Australia is one of the most developed countries in the world. As such, its economy is a competitive one and a leader in the capitalistic world.
The currency is the Australian Dollar, or AUD, or Aussie, as it is sometimes called. For the Forex traders, the Aussie pair is the AUDUSD and it is, by far, the most popular one to trade.
Because it has the U.S. Dollar in its componence, the AUDUSD is a major pair. The U.S. Dollar’s world reserve status makes these currency pairs extremely important for the way the Forex dashboard moves.
Trading the AUDUSD pair is not a straight line. While it seems like any ordinary USD pair, this is not true, due to some special characteristics it has. I’m not talking about regular interest rate decisions and monetary policy the central bank sets, but some “specific” things related to the Australian Dollar/U.S. Dollar pair.
Things to Keep an Eye On
So, you’re wondering why this currency pair is different? There are many reasons for that.
It Pays a Carry
Yes, that is correct. Let’s define first what a carry is.
A carry trade, or a carry, is a positive swap. For those that don’t know, when holding a currency pair overnight (that is if you keep a position open for the next day), at midnight, the trading account is charged a swap.
Swaps are an interest rate differential. However, the differential is not the pure mathematical difference between the two interest rates. Its calculation is a bit more complicated than that.
What you should know is that swaps are either positive or negative. That means, at the end of the trading day, your account gets charged if the swap is negative, or you earn a small amount if the swap is positive.
A positive swap leads to a carry trade. Big players, like hedge funds and so on, use carry trades to earn a positive swap when the market is supposed to range.
For example, the NFP (Non-Farm Payroll) week is typically range bound until Friday when the news comes out. Until then, traders look for currency pairs that pay a carry to earn something until the range ends. The same is valid when holidays are ahead.
As you probably guessed, the AUDUSD pair pays a carry. Therefore, it has a so-called “natural tendency” to be bought in dips.
Gold, silver, and other metals, together with some commodities, influence the way the AUDUSD pair moves. Australian economy produces huge quantities and delivers them around the world.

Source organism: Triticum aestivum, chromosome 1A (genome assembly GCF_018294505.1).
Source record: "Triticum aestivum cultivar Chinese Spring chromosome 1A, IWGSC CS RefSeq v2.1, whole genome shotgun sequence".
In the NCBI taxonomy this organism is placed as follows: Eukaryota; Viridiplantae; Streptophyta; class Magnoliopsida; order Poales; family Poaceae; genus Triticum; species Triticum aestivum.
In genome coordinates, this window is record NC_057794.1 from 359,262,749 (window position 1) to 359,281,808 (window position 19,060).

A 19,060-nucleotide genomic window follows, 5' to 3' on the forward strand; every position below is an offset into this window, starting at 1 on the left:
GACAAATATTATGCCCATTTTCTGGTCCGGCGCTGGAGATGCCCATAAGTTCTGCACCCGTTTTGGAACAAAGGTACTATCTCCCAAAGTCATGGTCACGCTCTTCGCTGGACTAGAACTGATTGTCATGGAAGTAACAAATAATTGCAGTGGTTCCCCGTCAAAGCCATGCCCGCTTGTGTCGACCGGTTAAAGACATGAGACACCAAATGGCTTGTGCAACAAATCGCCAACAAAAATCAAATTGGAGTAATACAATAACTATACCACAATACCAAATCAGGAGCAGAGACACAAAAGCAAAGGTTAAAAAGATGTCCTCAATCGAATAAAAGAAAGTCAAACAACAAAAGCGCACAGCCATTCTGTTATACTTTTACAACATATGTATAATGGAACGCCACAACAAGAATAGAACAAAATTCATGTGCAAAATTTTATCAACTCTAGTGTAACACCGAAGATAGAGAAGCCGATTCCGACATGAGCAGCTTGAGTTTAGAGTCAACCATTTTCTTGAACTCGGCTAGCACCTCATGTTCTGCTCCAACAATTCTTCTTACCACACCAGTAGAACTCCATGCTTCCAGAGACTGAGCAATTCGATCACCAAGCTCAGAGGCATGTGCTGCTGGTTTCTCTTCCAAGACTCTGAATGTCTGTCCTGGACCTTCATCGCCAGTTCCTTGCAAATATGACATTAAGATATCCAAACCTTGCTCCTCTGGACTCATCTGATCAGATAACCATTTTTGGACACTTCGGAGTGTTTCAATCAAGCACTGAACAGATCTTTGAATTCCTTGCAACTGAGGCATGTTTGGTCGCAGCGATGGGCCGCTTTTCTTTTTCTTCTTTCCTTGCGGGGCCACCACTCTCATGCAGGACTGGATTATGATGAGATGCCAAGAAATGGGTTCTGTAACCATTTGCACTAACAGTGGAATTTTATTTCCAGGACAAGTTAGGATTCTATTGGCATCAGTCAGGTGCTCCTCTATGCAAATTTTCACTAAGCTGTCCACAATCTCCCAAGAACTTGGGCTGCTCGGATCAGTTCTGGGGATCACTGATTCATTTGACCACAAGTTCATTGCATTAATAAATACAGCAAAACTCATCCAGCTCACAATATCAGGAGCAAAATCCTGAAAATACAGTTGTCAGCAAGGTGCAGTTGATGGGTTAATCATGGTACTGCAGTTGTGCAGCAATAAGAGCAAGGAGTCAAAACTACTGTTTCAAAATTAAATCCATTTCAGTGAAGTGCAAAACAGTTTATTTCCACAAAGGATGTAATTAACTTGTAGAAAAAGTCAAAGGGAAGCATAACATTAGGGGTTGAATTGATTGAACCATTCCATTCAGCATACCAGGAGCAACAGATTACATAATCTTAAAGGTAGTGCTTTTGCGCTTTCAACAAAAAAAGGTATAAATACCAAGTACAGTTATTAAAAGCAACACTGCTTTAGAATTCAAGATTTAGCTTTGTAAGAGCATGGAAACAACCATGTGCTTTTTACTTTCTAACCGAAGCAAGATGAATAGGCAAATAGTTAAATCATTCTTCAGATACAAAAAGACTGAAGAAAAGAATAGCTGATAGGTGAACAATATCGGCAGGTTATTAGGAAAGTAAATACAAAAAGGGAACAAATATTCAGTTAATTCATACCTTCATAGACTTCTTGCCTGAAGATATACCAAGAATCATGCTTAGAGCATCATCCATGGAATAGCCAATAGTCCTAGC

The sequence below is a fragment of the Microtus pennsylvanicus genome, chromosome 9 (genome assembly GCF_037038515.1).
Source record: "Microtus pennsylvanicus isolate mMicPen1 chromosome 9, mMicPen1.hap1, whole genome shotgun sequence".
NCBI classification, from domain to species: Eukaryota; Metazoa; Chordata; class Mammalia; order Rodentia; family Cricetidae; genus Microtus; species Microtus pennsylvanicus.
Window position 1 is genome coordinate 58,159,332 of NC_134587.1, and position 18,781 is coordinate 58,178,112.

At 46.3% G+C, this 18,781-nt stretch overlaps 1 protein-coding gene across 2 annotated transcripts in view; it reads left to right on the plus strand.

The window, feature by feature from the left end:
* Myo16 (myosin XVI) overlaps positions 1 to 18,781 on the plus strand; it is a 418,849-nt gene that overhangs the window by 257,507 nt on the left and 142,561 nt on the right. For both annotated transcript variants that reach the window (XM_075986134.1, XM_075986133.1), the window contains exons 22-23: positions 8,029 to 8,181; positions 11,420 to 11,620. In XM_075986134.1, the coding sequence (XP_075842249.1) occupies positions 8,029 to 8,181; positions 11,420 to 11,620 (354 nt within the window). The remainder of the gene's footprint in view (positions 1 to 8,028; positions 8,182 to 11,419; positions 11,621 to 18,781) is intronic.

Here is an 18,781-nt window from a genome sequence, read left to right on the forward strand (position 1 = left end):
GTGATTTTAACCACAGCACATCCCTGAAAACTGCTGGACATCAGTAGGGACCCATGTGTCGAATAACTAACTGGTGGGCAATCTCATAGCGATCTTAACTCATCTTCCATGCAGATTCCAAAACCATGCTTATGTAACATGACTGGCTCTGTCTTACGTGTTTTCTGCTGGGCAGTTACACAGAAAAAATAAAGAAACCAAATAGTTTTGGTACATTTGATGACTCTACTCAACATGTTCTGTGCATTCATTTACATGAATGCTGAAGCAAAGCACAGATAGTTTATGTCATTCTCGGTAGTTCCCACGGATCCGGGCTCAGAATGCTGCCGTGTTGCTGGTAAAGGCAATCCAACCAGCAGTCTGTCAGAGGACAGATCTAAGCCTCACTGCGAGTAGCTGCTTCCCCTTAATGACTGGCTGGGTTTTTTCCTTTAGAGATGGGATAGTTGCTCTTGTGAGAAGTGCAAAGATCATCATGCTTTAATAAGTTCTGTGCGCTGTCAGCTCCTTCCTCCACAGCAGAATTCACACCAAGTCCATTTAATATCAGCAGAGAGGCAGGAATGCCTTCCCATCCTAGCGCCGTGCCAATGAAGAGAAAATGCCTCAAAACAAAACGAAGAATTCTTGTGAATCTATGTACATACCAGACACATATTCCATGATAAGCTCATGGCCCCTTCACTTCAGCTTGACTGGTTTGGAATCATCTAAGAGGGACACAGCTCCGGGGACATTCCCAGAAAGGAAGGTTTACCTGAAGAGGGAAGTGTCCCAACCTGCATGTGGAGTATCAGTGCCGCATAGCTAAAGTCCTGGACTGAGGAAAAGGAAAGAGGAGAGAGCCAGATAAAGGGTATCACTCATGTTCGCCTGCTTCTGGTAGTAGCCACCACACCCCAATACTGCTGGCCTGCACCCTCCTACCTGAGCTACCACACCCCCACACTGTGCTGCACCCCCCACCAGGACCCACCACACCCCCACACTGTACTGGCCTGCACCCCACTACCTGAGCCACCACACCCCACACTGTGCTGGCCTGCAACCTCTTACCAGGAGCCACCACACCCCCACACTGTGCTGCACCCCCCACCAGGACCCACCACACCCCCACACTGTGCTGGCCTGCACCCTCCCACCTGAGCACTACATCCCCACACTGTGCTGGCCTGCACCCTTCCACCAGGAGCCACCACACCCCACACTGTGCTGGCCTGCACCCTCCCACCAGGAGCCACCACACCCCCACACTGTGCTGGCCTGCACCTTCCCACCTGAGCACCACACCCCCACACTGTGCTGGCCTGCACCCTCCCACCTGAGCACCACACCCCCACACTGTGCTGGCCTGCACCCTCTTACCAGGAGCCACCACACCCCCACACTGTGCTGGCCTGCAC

If the price of gold, for example, is on the rise, the Aussie will be strongly supported on any dip. The opposite is true if gold sinks.
There are many factors that drive commodity prices up or down. The most important one is the disruption in the supply and demand chain.
This, it, in turn, will affect production levels and will influence the trade balance the country has. Moving forward, the economy will change and the central bank, in this case, the RBA (Reserve Bank of Australia) will address the issues next time its regulatory body meets.
Over thirty percent of Australian exports go to China. This is massive!
It creates a strong dependency on the state of the Chinese economy. If China’s economy is in a boom, it will ask for more goods from Australia, hence commodity prices will rise, and the Australian Dollar will rise as well.
On the other hand, a bit of a recession in China, and the Australian Dollar suffers.
The problem here is that Chinese economic data is not reliable. Moreover, it often comes on Sundays, when the Forex market is closed, causing gaps on the AUDUSD pair at the opening.
To sum up, besides the regular, monthly RBA meetings and statements, the AUDUSD pair depends on the factors listed above. In fact, because of the forward guiding principle, the pair doesn’t move that much on monetary policy announcements anymore as they tend to be priced in.
Instead, the focus shifts to other factors specifics to this currency pair. Factors we listed above.
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